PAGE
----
As is the case with many (probably most) students, my educational and career trajectories have been anything but linear.  I would say that St. Francis helped me learn more about the way I think and more about my curricular passions.  I liked English.  I was pretty good at English.  I spoke English and … I majored in English.  What I discovered retrospectively is that writing as an acquired skill will delineate you as a particular kind of scholar.  I had several classes at St. Francis that exposed a critical gap between my ability to speak and my ability to write.  Throughout my career, I have been hyper-focused on appreciating writing as its own medium – not just a written version of the spoken word.  The two are not mutually exclusive but stand on their own merits. Whether I’m writing persuasively, technically, in summary, or prose, I can recall opportunities to explore each of these “styles” across the high school curriculum.  This continues to serve me well.

I started my job at Harvard just 12 days after my mother passed away.  I can say beyond a shadow of a doubt that in addition to Morehouse and Penn State, she would credit St. Francis School and St. Francis High School as engines that laid a very solid foundation for my viability in the workforce.  My job at Harvard is about transforming organizational culture and helping communities examine their own juxtaposition to contemporary landscapes in the context of historical realities.  My time and experience at St. Francis has allowed me to do this work.

What are you currently working on?

While at Dickinson, I founded an organization called MANdatory.  It is an academic enrichment and leadership development program for men of color.  If you follow the discourse around engagement of men in college and men of color in particular, the commentary is often about deficits:  financial deficits, engagement deficits, cognitive deficits, etc.  With the exception of athletics and certain dimensions of the entertainment industry, the culture is full of negative messages about men of color and success.  I founded MANdatory to provide a space wherein men of color negotiating a predominantly white learning and social environment could process their experience in the context of identity (be it racial, socio-economic, or whatever felt “exposed”).  Over 50 men have matriculated through the program and it has transformed the way Dickinson frames notions of equity and access as it relates to men of color and their membership in the academic enterprise.  I’m working on an article that tells this story and offers a model for colleges and universities to engage men of color in a different space, a space that is about success and rigor as opposed to survival and retention.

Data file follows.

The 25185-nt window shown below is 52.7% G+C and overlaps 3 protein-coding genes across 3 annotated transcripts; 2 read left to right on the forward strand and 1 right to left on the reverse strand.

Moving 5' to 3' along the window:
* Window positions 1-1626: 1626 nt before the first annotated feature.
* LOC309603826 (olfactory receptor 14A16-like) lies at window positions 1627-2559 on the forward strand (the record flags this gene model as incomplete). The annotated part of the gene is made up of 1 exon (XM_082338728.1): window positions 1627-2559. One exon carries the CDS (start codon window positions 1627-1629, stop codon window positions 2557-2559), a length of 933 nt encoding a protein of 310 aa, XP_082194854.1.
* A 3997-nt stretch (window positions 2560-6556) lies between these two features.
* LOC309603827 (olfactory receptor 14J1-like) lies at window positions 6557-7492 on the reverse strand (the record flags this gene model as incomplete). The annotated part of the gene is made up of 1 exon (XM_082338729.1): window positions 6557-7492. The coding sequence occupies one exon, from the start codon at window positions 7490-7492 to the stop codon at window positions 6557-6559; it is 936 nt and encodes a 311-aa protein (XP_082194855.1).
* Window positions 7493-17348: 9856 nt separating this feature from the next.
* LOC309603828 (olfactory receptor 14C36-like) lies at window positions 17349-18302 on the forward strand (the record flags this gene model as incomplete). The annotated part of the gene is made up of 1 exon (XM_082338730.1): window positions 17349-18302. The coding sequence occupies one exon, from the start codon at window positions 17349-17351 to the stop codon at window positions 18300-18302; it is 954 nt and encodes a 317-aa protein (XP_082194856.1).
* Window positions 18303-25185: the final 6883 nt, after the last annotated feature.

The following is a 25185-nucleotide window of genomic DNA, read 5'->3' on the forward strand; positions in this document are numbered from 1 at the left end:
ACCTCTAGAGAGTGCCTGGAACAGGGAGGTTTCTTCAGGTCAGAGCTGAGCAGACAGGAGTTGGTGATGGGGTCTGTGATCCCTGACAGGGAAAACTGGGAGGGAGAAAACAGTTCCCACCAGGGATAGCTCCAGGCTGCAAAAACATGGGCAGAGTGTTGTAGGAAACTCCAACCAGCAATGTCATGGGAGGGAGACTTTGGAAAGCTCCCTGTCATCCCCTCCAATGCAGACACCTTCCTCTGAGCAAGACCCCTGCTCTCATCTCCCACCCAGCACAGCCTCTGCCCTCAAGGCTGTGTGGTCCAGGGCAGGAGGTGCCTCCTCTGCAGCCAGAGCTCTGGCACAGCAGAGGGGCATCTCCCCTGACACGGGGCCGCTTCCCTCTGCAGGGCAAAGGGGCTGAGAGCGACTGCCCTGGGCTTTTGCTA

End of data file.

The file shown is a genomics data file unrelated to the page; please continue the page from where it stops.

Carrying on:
Other than that,  I am preparing to teach in Penn State’s first online Master’s in Organization Development and Change program.  I’m passionate about all forms of education, from the Ivies to community colleges and virtual learning – so it’s important to me that I remain connected to various communities of practice in the field of education.

How do you define success?

I define success as the intersection of what makes one happy and what makes one a commodity.  I have never defined success in the context of money but I do think there is an element of “return” that illustrates or measures the extent to which we are successful.  To be a commodity is to be of value and to be valued.  I think we know we are successful when we can establish our value outside of ourselves.  To be seen or considered valuable by another is, at its very core, a pure definition of success.